Paul Etyang, the secretary to this delegation says that Kalema’s team had also worked out a deal with the Chinese to build in Uganda the first and biggest modern stadium in post-independence Africa.
“However this project was derailed by disagreements over the stadium’s location and the subsequent upheavals that happened in Buganda.”
From countries like India, Kalema and his team negotiated for what Etyang calls a ‘balance of trade’ deal where both countries could benefit from equitable trade between each other.
It was also during his tenure that the National Housing and Construction Company was set up as part of the Government’s plan to divest itself from providing housing for civil servants.
“It was put in place to provide affordable accommodation to civil servants,” recalls Etyang.
From 1964 to the early 70s, According to NHCC, the company had built over 2,384 units of various types in different locations of the country.
It was also during his time as minister that companies such as United Garments Industry, Lira Spinning Mills, Nyanza textiles, Uganda Hotels thrived. Kalema popularized the use of reflectors on heavyduty vehicles in Uganda after visiting Germany and seeing how well they worked. On his return, he proposed the compulsory use of these gadgets on such cars.
Many Ugandans, mindful of the consequences of not heeding the minister’s call, went for the reflectors. They ingeniously called them: “Tonkubya Kalema”.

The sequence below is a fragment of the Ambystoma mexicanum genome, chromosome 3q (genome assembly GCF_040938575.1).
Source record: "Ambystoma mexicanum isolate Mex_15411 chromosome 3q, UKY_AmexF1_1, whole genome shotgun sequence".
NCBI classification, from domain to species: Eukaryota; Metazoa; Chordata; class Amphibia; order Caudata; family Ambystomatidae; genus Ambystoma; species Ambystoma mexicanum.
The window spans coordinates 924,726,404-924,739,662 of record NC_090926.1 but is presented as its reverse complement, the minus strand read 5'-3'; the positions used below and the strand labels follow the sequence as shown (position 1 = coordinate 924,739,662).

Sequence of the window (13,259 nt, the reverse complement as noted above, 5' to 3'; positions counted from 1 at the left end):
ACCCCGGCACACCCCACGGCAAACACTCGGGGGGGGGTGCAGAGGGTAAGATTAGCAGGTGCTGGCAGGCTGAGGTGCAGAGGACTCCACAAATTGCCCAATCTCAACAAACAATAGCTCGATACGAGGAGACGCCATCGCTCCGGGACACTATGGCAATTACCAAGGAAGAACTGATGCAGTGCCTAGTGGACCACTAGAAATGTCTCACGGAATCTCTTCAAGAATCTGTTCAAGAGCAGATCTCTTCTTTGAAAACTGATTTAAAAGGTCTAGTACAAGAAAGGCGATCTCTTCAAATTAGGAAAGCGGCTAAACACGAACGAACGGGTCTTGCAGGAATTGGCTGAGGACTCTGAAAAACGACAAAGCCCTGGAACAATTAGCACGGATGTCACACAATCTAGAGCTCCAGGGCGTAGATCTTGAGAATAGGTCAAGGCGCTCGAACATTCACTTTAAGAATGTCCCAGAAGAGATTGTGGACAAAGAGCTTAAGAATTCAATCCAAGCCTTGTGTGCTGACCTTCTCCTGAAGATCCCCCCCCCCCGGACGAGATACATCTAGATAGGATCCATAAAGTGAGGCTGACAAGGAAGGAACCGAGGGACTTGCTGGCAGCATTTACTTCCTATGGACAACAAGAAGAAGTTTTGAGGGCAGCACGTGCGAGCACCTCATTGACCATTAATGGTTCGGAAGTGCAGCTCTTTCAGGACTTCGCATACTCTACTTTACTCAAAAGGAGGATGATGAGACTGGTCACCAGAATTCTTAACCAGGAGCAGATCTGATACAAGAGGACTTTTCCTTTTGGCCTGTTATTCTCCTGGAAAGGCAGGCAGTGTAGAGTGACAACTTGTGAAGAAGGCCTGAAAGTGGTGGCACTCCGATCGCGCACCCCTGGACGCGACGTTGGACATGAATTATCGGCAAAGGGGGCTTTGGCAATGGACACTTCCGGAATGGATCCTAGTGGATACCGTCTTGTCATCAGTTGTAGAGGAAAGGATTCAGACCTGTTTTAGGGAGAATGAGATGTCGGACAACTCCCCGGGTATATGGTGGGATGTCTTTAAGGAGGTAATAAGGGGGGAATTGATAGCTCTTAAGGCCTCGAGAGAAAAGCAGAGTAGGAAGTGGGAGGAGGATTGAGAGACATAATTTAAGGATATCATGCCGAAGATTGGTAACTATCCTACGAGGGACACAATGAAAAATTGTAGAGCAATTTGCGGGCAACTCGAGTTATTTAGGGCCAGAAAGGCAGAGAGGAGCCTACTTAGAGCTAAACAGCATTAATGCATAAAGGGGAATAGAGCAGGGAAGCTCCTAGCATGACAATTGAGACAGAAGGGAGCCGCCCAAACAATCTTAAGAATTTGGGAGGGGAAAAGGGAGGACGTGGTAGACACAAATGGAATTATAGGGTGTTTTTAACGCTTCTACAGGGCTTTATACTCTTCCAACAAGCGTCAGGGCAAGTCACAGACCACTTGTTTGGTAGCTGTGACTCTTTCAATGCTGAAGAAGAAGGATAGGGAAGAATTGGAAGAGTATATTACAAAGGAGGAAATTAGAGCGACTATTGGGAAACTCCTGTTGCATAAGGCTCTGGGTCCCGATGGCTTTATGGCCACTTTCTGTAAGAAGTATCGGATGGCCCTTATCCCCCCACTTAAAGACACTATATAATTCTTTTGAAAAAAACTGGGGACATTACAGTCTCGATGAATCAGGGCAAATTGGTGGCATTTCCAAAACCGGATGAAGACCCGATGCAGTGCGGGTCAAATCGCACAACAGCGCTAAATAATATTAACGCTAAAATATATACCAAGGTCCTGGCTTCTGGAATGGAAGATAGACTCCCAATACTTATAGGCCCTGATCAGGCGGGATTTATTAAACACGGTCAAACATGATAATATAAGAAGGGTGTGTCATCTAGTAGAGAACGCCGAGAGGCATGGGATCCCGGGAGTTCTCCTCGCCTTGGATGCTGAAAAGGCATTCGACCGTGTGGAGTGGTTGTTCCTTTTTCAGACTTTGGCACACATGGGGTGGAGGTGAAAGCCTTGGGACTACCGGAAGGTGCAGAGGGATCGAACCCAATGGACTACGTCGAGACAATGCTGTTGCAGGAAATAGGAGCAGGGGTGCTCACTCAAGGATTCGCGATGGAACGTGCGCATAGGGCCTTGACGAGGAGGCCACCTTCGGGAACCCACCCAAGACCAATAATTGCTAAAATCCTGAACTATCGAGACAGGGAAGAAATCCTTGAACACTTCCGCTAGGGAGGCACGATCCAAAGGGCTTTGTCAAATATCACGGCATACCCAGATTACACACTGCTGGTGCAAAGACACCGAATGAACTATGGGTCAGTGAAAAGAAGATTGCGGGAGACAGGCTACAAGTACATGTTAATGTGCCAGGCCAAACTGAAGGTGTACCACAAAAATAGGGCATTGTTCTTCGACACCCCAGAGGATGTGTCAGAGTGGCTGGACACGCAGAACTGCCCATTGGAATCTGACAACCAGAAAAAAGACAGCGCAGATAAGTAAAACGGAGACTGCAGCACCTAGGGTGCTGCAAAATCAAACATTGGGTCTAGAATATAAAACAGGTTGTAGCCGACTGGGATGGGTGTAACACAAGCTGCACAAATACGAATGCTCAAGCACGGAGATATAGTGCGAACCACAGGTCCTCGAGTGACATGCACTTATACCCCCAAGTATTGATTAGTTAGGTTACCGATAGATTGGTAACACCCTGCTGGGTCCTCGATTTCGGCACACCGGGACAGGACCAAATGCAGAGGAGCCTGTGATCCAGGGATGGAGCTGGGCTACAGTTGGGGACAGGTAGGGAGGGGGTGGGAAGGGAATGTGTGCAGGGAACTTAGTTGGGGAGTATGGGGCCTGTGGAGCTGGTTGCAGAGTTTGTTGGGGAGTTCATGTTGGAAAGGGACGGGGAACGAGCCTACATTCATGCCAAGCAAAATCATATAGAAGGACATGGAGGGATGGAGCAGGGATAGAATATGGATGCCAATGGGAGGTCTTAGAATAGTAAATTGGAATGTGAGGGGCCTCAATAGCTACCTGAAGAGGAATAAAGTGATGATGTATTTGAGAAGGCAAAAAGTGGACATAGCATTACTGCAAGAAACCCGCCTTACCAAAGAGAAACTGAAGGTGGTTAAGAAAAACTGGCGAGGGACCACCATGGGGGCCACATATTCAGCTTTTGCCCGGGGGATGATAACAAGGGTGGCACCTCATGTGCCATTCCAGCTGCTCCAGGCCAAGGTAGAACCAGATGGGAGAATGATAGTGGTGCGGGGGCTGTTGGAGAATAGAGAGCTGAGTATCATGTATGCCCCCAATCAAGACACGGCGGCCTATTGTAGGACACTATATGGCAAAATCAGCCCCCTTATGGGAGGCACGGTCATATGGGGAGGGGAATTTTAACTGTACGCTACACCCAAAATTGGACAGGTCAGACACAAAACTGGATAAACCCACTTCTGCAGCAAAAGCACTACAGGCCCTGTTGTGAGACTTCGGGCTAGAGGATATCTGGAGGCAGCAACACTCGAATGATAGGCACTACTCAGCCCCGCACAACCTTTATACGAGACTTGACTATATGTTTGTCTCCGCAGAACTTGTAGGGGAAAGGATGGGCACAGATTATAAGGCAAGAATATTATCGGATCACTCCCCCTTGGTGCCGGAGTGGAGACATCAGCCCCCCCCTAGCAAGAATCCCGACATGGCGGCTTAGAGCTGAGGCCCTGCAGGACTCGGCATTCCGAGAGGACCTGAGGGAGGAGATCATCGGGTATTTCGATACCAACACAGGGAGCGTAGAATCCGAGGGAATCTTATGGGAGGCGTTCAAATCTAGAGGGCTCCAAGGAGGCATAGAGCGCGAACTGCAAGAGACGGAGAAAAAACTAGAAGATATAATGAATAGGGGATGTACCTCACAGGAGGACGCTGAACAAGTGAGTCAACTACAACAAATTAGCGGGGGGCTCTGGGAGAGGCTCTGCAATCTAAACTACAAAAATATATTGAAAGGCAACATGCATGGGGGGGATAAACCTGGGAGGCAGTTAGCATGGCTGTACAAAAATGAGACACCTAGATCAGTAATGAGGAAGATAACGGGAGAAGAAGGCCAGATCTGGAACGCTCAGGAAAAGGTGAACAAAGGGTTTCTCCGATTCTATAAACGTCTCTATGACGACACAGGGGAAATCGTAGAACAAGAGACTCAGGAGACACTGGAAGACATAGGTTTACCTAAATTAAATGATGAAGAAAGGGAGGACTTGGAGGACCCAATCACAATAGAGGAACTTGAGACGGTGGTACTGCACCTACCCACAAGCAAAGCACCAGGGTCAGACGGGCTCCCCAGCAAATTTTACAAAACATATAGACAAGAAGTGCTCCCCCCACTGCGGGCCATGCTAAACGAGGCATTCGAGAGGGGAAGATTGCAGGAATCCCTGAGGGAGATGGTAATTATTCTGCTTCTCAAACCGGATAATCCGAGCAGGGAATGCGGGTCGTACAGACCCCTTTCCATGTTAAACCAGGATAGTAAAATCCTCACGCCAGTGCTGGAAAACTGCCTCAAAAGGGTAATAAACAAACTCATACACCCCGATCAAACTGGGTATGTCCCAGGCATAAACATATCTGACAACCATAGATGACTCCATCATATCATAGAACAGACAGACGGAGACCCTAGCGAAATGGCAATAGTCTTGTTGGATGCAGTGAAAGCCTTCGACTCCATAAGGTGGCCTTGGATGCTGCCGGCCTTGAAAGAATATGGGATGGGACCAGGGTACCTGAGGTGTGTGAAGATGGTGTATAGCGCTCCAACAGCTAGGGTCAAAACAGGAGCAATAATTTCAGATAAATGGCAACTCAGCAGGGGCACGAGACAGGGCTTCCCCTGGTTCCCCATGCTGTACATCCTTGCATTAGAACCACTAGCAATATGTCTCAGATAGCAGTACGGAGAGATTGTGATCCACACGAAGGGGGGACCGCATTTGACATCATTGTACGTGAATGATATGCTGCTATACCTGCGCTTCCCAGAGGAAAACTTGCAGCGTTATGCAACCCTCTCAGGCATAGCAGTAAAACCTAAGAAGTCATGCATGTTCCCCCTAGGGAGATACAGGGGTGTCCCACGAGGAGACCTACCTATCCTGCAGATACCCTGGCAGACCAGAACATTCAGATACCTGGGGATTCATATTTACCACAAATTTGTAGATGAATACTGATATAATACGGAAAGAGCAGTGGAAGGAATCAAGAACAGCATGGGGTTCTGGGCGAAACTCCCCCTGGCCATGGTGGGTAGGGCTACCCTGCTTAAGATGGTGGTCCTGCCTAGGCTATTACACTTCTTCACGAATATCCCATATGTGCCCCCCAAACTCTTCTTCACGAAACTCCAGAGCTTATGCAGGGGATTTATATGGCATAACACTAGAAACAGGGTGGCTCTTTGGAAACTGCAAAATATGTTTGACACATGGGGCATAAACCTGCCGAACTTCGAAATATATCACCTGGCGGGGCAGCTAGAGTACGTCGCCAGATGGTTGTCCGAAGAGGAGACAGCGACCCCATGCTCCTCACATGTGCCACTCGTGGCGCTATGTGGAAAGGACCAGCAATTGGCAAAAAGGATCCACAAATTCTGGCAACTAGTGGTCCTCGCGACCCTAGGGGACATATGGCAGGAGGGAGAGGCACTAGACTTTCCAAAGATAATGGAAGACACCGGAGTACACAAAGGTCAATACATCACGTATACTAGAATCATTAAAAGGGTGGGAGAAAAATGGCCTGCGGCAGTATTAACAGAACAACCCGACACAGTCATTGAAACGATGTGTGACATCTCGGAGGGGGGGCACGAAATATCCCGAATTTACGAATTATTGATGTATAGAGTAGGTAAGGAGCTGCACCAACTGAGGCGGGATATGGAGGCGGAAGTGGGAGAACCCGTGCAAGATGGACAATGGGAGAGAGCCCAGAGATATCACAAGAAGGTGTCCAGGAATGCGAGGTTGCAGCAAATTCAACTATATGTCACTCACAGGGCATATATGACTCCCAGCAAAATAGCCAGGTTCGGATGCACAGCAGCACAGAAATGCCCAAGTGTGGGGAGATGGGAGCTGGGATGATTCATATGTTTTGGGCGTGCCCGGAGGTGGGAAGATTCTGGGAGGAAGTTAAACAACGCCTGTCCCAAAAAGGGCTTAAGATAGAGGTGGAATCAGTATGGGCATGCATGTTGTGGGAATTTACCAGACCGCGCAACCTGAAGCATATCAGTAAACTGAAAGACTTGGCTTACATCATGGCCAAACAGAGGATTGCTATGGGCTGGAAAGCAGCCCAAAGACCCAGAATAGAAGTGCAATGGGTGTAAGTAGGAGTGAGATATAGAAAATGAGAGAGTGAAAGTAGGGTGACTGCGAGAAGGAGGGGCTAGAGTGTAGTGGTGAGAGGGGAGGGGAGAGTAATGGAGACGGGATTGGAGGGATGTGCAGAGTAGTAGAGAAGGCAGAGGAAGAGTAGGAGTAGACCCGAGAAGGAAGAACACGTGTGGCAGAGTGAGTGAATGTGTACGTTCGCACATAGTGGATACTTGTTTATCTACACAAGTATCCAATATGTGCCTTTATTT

During his term as commerce and industry minister from 1967 to 1972, Kalema championed the Africanisation crusade. This was a campaign to support Ugandans to own and participate in the economic development of their country.
Kalema believed that Ugandans had a big stake in the development of their own country and that they ought to share in the economic opportunities that Uganda offered.
He called Ugandans to take on economic ventures, to participate in trade and where opportunity allowed he supported people to do business.
“The Government’s policy is that more and more citizens should be given the opportunity to participate more and more directly in the country’s development,” he is quoted as saying in the Uganda Argus newspaper of June 28, 1969.Ugandans who had the capacity opened up businesses and local business thrived.
He worked tirelessly to promote the Uganda Development Corporation (UDC) an organisation created by the British colonial government in 1952 to facilitate the industrial and economic development in Uganda.
“What the UDC would do was to start industries up to a point when they were ready to begin production and then sell them to the private sector,” says Sam Rutega, who worked under Kalema as Permanent secretary in the ministry of commerce and industry.